Front Porch Forum is a place where neighbors can come together to discuss anything from local happenings to lost and found items. As this FPF member shares, don’t be afraid to check with your neighbors if you need help with something!
“…even as organizations, we still often find ourselves stuck between a rock and a hard place when communicating what we have or what we need with others; sometimes we don’t want to bug other organizations, and sometimes we worry by offering something, we’ll get ourselves in trouble.
One of the most powerful things about FPF is that it offers a comfortable place for folks to cast out requests to the community — I’ve never heard of anyone get ridiculed for casting hope by dropping their two cents — and when they do, it becomes a lot easier for folks like me to try and help. Some of us are good at making masks, some are good at fixing laptops, some are good at organizing shopping trips for our immunocompromised neighbors — but knowing is half the battle.
Please don’t hesitate to cast a coin into our proverbial wishing well! The community is here to hear you out. Whether you need something or whether you know that your organization needs something, it’s never selfish to ask and see what’s available, especially since more aid could be provided through our community if more people hear more specialized requests. (E.g.: I can’t justify gearing up to go unpack trucks at a food bank, but I know if I spend that time working instead on laptops, the community can get more utility out of it — if only I know who needs them.)” • Martin in South Burlington, Vt.
Cast your coin into the proverbial wishing well today on FPF!
Here’s an update on FPF’s situation as the coronavirus crisis continues to unfold for all of us. The big picture:
FPF usage is up across the state. Vermonters are making more use of FPF during the pandemic than ever before. Posting volume is up 42% and new-member sign-ups are up 83% compared to the same period last year. We are seeing many different ways that neighbors are using FPF for crisis response, including:
We’ve stabilized our short-term finances. While the future remains uncertain, we now are confident that FPF will weather the crisis intact. Steps taken include:
Our team is solid and working hard. In response to the health and economic crisis, we have made several changes to both our operations and our service:
We are innovating on many fronts. Looking forward past the crisis-response stage to the recovery phase, FPF will focus on making Vermont communities ever more resilient by:
As a Vermont Public Benefit Corporation, FPF’s goal is to help Vermonters stay connected and build community throughout this crisis and beyond. We welcome feedback and ideas about how FPF can be of service in this time of need.
To share a little joy among neighbors, several FPF members report planting yard signs of hope for all to see. Signs have been spotted in front of houses, apartment buildings and nursing homes.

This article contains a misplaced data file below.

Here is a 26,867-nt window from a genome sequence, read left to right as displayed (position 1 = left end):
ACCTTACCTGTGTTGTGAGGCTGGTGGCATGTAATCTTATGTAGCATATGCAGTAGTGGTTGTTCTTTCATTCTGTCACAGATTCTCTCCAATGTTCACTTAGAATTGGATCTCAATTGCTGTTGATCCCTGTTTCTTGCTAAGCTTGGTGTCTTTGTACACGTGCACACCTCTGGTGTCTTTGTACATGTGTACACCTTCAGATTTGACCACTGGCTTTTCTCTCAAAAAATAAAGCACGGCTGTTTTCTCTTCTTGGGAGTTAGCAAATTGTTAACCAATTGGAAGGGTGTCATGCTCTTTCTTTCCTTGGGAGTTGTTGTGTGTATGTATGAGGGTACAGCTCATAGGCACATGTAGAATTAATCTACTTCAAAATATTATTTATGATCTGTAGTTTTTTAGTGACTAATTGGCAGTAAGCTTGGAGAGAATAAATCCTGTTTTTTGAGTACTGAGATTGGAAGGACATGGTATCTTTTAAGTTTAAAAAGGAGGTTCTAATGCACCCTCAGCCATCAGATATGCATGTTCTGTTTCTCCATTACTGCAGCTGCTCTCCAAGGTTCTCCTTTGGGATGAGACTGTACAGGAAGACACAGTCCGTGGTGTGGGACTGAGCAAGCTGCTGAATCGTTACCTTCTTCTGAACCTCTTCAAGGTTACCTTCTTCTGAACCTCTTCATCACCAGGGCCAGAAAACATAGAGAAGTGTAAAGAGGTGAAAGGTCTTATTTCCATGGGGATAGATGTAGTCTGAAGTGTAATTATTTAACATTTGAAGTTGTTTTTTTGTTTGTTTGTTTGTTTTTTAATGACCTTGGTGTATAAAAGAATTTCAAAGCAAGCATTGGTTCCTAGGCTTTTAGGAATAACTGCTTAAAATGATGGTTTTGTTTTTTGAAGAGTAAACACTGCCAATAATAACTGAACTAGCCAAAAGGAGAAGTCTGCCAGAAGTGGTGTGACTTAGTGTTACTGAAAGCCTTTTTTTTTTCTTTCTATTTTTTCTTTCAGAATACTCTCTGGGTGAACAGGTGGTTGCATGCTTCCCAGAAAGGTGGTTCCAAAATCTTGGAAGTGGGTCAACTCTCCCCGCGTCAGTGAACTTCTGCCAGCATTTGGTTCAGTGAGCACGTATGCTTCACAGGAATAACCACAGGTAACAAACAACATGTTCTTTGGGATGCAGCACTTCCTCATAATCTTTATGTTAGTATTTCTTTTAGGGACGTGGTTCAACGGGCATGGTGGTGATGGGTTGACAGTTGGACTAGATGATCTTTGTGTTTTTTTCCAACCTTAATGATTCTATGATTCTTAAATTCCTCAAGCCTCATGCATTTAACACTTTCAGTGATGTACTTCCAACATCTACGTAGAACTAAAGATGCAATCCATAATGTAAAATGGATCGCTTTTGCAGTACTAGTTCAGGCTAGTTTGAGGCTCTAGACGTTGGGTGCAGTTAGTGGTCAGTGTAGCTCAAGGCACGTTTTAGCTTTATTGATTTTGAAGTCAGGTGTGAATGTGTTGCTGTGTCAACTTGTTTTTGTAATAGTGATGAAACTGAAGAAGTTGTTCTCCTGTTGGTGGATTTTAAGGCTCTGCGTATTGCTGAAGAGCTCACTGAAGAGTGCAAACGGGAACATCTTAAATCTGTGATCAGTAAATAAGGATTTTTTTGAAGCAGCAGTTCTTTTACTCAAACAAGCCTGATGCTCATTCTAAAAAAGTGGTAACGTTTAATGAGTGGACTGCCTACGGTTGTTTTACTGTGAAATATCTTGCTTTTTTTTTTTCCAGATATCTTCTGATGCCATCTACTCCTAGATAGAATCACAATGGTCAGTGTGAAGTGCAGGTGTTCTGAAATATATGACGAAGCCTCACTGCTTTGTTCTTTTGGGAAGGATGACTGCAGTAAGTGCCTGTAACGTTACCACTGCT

“A community-wide, grassroots project called “Planting Signs of Hope” has been born. Its intentions are to lift spirits, create a sense of connectedness and bring color and life back to our downtown (and beyond) by “planting” as many positive messages around Johnson as possible. Who knows? Perhaps others will be inspired to do the same in their neighborhoods and communities! If you are interested in painting and planting a sign of your own, but don’t have the materials, email me. Otherwise, happy painting and planting- can’t wait to see your signs “popping up” around town!” • Kyle in Johnson
“Smile More-Worry Less” “Vermont Strong” “Inhale Courage-Exhale Fear” “You are Loved”! Thank you to the person who created the loving inspiration along the road side. I don’t typically walk that road but like so many of us, I too am walking a lot more and in new places. Your gifts helped brighten my spirits. My friends loved seeing the photos I took of the colorful kindness stones. I look forward to my return walk! We so need more and more kindness! Happily, I also met a new neighbor while walking. Grateful.” • Sherry in Hinesburg
“Please consider posting a thank you/appreciation for the healthcare and first providers in your yard acknowledging these awesome individuals. A great family project!” • Dan & Amy in Burlington
“As a local art teacher, I created a positivity poster of my own to inspire my students and I have hung it in my window. We are all cooped up inside, let’s get that creativity flowing. If you have kids out of school, make it a fun, creative family activity. Then put your artwork in your window and doorway. As more and more people are walking through our neighborhoods, let spread some happiness and positivity!” • Kayla in Waterbury
April is Poetry Month! And FPF members have been writing or sharing favorite poems with their neighbors. One neighborhood in Middlebury even went so far as to write Haikus in chalk along sidewalks!
Also Highly Contagious Is:
Kindness, Patience, Love, Enthusiasm
and a Positive Attitude…
Don’t wait to catch it from others,
Be the carrier. • Lynn in Barre
A limerick from Betty in Randolph:
The pandemic is certainly grave
We are told to stay home and behave
We’re all being good.
You KNOW that we would!
Thus the Forum’s become quite the rave!
The chefs, be they local or not,
Should certainly not be forgot!
Food at the curb
Is really superb. • Sally in Randolph
A haiku from Kelly & Brooke in Stowe:
In this crazy time
FPF keeps us abreast
Of all local news
by Janet in Randolph Center
The snow’s almost melted away!
Yet at home it seems we must stay.
But flowers WILL bloom
And birdies WILL croon
And keep this scourge away.
The snow’s almost melted away!
Yet at home it seems we must stay.
But flowers WILL bloom
And birdies WILL croon
And bring a bright new day.
As our communities are adjusting to follow health guidelines and practice social distancing and self isolation measures, FPF members are sharing the positives. Here’s a great idea for finding the fun and the humor in our new and emerging routines:
“I suggest a fun “contest” similar to the 5-words thing as an amusement during our self isolation: Unanticipated consequences of self-isolation.
To get the ball rolling, I offer three:
I imagine there are many, many more.” • Don M. in Burlington, Vt.
Have you experienced any funny or positive unanticipated consequences of social distancing? Join in the fun and share them on your Front Porch Forum today!